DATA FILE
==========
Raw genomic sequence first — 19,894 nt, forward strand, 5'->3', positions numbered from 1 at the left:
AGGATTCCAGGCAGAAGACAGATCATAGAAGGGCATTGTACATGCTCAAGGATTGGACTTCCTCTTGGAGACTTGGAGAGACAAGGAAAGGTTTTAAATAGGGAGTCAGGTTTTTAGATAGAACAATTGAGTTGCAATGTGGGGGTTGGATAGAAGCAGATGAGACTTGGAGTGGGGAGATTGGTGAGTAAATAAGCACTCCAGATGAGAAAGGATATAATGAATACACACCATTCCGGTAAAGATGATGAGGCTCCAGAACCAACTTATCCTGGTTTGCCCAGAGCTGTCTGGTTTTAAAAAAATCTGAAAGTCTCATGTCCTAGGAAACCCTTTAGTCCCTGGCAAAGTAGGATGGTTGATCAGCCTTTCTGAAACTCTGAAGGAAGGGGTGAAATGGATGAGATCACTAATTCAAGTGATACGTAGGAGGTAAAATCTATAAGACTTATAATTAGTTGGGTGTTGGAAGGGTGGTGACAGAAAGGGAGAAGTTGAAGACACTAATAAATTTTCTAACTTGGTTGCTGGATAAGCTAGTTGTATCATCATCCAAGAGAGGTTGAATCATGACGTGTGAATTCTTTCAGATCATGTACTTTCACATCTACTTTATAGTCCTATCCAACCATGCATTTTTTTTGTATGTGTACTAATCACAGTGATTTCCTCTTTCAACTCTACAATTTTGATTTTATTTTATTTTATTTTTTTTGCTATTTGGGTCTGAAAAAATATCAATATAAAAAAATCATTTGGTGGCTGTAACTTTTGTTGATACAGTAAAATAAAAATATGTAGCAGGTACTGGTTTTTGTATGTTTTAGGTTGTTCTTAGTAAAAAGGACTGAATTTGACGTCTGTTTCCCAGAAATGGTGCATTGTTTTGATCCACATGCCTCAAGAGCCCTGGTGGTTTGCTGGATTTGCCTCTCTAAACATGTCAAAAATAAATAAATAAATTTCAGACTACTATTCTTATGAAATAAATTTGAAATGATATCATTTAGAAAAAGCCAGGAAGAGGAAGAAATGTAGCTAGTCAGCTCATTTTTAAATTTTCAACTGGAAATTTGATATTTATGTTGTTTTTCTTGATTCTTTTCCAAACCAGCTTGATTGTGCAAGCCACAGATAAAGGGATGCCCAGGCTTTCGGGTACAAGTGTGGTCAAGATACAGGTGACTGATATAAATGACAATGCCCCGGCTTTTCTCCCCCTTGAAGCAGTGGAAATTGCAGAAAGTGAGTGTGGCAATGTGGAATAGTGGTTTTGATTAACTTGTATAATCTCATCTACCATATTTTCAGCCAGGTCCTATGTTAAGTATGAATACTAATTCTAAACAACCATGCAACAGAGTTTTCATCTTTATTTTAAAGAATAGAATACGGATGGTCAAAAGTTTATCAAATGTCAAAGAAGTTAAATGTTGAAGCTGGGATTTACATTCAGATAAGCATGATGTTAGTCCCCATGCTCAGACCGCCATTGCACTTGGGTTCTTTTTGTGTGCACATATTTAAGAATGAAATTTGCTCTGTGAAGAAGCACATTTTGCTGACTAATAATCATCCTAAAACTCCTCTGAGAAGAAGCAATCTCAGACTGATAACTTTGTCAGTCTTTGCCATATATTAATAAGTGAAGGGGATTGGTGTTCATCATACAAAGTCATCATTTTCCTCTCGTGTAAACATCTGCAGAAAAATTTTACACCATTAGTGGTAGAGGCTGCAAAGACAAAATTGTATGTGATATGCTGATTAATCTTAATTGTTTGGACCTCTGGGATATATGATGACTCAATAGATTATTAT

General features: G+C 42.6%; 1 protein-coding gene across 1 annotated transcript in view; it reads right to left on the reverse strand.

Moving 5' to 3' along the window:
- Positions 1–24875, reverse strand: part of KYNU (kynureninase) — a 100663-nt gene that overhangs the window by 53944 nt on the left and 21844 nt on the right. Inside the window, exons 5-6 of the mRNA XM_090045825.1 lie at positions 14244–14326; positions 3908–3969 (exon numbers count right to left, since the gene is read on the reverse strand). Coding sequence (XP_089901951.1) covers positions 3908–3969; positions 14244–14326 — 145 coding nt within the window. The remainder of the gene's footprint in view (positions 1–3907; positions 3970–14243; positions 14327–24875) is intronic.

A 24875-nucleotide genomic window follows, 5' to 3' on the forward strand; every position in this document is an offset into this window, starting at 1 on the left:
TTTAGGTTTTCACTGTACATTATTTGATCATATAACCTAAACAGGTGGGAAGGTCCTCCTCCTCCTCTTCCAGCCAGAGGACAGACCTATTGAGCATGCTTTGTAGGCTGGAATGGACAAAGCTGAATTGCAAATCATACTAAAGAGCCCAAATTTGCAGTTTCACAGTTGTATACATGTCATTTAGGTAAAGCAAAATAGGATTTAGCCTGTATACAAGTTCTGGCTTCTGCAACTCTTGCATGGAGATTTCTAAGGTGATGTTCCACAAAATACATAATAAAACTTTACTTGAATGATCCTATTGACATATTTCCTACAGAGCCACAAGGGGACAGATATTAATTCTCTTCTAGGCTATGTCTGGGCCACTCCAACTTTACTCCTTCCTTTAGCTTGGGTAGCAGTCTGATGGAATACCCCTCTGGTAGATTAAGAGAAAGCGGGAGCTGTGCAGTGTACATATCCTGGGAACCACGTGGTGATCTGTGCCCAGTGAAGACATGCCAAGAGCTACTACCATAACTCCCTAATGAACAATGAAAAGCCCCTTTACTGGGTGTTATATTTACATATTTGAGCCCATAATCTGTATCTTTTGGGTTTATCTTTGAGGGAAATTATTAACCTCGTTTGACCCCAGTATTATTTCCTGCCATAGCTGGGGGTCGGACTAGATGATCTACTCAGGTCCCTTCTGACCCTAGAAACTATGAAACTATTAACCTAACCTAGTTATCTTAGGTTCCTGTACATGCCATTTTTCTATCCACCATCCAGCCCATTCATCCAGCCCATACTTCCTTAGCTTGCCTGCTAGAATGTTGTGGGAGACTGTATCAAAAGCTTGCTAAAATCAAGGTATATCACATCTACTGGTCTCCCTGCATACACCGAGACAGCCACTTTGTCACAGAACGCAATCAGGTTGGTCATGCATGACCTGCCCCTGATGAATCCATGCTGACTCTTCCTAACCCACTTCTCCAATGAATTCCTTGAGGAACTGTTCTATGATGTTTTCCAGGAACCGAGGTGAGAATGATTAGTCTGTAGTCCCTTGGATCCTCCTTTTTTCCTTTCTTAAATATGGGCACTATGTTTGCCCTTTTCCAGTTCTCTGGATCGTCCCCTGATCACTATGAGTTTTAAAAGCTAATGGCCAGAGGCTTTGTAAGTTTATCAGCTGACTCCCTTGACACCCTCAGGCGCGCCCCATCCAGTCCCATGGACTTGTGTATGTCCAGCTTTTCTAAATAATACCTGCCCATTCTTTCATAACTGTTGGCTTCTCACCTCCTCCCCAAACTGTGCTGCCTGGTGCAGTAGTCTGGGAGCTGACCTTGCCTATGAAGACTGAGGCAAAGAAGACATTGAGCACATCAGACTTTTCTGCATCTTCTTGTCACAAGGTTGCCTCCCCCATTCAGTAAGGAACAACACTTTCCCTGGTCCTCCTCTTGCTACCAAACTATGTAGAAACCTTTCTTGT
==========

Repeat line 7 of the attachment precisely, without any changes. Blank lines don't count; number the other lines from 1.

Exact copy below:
TTTAGGTTTTCACTGTACATTATTTGATCATATAACCTAAACAGGTGGGAAGGTCCTCCTCCTCCTCTTCCAGCCAGAGGACAGACCTATTGAGCATGCTTTGTAGGCTGGAATGGACAAAGCTGAATTGCAAATCATACTAAAGAGCCCAAATTTGCAGTTTCACAGTTGTATACATGTCATTTAGGTAAAGCAAAATAGGATTTAGCCTGTATACAAGTTCTGGCTTCTGCAACTCTTGCATGGAGATTTCTAAGGTGATGTTCCACAAAATACATAATAAAACTTTACTTGAATGATCCTATTGACATATTTCCTACAGAGCCACAAGGGGACAGATATTAATTCTCTTCTAGGCTATGTCTGGGCCACTCCAACTTTACTCCTTCCTTTAGCTTGGGTAGCAGTCTGATGGAATACCCCTCTGGTAGATTAAGAGAAAGCGGGAGCTGTGCAGTGTACATATCCTGGGAACCACGTGGTGATCTGTGCCCAGTGAAGACATGCCAAGAGCTACTACCATAACTCCCTAATGAACAATGAAAAGCCCCTTTACTGGGTGTTATATTTACATATTTGAGCCCATAATCTGTATCTTTTGGGTTTATCTTTGAGGGAAATTATTAACCTCGTTTGACCCCAGTATTATTTCCTGCCATAGCTGGGGGTCGGACTAGATGATCTACTCAGGTCCCTTCTGACCCTAGAAACTATGAAACTATTAACCTAACCTAGTTATCTTAGGTTCCTGTACATGCCATTTTTCTATCCACCATCCAGCCCATTCATCCAGCCCATACTTCCTTAGCTTGCCTGCTAGAATGTTGTGGGAGACTGTATCAAAAGCTTGCTAAAATCAAGGTATATCACATCTACTGGTCTCCCTGCATACACCGAGACAGCCACTTTGTCACAGAACGCAATCAGGTTGGTCATGCATGACCTGCCCCTGATGAATCCATGCTGACTCTTCCTAACCCACTTCTCCAATGAATTCCTTGAGGAACTGTTCTATGATGTTTTCCAGGAACCGAGGTGAGAATGATTAGTCTGTAGTCCCTTGGATCCTCCTTTTTTCCTTTCTTAAATATGGGCACTATGTTTGCCCTTTTCCAGTTCTCTGGATCGTCCCCTGATCACTATGAGTTTTAAAAGCTAATGGCCAGAGGCTTTGTAAGTTTATCAGCTGACTCCCTTGACACCCTCAGGCGCGCCCCATCCAGTCCCATGGACTTGTGTATGTCCAGCTTTTCTAAATAATACCTGCCCATTCTTTCATAACTGTTGGCTTCTCACCTCCTCCCCAAACTGTGCTGCCTGGTGCAGTAGTCTGGGAGCTGACCTTGCCTATGAAGACTGAGGCAAAGAAGACATTGAGCACATCAGACTTTTCTGCATCTTCTTGTCACAAGGTTGCCTCCCCCATTCAGTAAGGAACAACACTTTCCCTGGTCCTCCTCTTGCTACCAAACTATGTAGAAACCTTTCTTGT